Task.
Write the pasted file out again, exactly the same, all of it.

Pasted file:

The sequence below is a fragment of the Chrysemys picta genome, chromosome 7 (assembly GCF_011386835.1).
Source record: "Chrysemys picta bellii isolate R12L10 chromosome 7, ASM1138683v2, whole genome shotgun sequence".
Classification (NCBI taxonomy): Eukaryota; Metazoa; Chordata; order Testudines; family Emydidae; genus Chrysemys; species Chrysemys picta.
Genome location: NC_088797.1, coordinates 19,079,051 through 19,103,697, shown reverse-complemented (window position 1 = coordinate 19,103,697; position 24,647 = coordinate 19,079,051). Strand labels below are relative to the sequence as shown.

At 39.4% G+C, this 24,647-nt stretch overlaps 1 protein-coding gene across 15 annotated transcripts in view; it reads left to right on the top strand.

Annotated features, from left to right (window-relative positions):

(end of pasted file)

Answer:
The sequence below is a fragment of the Chrysemys picta genome, chromosome 7 (assembly GCF_011386835.1).
Source record: "Chrysemys picta bellii isolate R12L10 chromosome 7, ASM1138683v2, whole genome shotgun sequence".
Classification (NCBI taxonomy): Eukaryota; Metazoa; Chordata; order Testudines; family Emydidae; genus Chrysemys; species Chrysemys picta.
Genome location: NC_088797.1, coordinates 19,079,051 through 19,103,697, shown reverse-complemented (window position 1 = coordinate 19,103,697; position 24,647 = coordinate 19,079,051). Strand labels below are relative to the sequence as shown.

At 39.4% G+C, this 24,647-nt stretch overlaps 1 protein-coding gene across 15 annotated transcripts in view; it reads left to right on the top strand.

Annotated features, from left to right (window-relative positions):